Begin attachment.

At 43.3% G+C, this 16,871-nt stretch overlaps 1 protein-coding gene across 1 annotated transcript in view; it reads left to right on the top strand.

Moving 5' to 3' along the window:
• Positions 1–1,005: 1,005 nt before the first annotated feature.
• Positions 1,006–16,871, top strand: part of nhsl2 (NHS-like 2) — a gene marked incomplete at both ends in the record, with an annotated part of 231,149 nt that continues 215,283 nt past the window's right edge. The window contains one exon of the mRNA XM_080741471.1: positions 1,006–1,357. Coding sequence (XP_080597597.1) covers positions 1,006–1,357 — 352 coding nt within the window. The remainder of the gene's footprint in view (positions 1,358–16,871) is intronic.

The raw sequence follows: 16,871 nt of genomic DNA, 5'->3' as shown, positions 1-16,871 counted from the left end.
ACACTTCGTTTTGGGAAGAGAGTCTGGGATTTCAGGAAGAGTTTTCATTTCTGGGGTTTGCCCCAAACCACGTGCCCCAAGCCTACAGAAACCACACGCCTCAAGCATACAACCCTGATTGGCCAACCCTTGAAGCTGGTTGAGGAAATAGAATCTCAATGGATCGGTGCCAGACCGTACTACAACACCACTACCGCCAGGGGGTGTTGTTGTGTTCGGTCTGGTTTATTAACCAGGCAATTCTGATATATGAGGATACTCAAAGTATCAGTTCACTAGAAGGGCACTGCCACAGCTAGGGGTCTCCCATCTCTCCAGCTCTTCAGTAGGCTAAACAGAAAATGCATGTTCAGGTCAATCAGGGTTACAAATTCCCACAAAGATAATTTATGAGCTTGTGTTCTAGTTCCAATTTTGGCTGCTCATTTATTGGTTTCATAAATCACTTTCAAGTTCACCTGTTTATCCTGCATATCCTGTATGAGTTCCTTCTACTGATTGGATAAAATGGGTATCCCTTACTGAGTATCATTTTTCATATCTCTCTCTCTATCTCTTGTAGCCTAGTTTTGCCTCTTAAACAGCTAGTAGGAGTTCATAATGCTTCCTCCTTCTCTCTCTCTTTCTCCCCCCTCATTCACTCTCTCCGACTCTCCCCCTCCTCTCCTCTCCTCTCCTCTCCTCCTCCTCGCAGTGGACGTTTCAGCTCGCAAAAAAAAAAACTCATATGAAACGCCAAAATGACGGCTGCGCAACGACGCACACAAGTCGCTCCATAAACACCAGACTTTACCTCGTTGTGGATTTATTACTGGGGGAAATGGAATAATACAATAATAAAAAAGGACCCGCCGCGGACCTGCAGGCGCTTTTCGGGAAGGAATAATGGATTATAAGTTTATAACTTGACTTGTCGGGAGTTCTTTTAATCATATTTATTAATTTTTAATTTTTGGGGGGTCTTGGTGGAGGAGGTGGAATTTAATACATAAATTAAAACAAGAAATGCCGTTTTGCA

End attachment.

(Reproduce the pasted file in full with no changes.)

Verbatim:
At 43.3% G+C, this 16,871-nt stretch overlaps 1 protein-coding gene across 1 annotated transcript in view; it reads left to right on the top strand.

Moving 5' to 3' along the window:
• Positions 1–1,005: 1,005 nt before the first annotated feature.
• Positions 1,006–16,871, top strand: part of nhsl2 (NHS-like 2) — a gene marked incomplete at both ends in the record, with an annotated part of 231,149 nt that continues 215,283 nt past the window's right edge. The window contains one exon of the mRNA XM_080741471.1: positions 1,006–1,357. Coding sequence (XP_080597597.1) covers positions 1,006–1,357 — 352 coding nt within the window. The remainder of the gene's footprint in view (positions 1,358–16,871) is intronic.

The raw sequence follows: 16,871 nt of genomic DNA, 5'->3' as shown, positions 1-16,871 counted from the left end.
ACACTTCGTTTTGGGAAGAGAGTCTGGGATTTCAGGAAGAGTTTTCATTTCTGGGGTTTGCCCCAAACCACGTGCCCCAAGCCTACAGAAACCACACGCCTCAAGCATACAACCCTGATTGGCCAACCCTTGAAGCTGGTTGAGGAAATAGAATCTCAATGGATCGGTGCCAGACCGTACTACAACACCACTACCGCCAGGGGGTGTTGTTGTGTTCGGTCTGGTTTATTAACCAGGCAATTCTGATATATGAGGATACTCAAAGTATCAGTTCACTAGAAGGGCACTGCCACAGCTAGGGGTCTCCCATCTCTCCAGCTCTTCAGTAGGCTAAACAGAAAATGCATGTTCAGGTCAATCAGGGTTACAAATTCCCACAAAGATAATTTATGAGCTTGTGTTCTAGTTCCAATTTTGGCTGCTCATTTATTGGTTTCATAAATCACTTTCAAGTTCACCTGTTTATCCTGCATATCCTGTATGAGTTCCTTCTACTGATTGGATAAAATGGGTATCCCTTACTGAGTATCATTTTTCATATCTCTCTCTCTATCTCTTGTAGCCTAGTTTTGCCTCTTAAACAGCTAGTAGGAGTTCATAATGCTTCCTCCTTCTCTCTCTCTTTCTCCCCCCTCATTCACTCTCTCCGACTCTCCCCCTCCTCTCCTCTCCTCTCCTCTCCTCCTCCTCGCAGTGGACGTTTCAGCTCGCAAAAAAAAAAACTCATATGAAACGCCAAAATGACGGCTGCGCAACGACGCACACAAGTCGCTCCATAAACACCAGACTTTACCTCGTTGTGGATTTATTACTGGGGGAAATGGAATAATACAATAATAAAAAAGGACCCGCCGCGGACCTGCAGGCGCTTTTCGGGAAGGAATAATGGATTATAAGTTTATAACTTGACTTGTCGGGAGTTCTTTTAATCATATTTATTAATTTTTAATTTTTGGGGGGTCTTGGTGGAGGAGGTGGAATTTAATACATAAATTAAAACAAGAAATGCCGTTTTGCA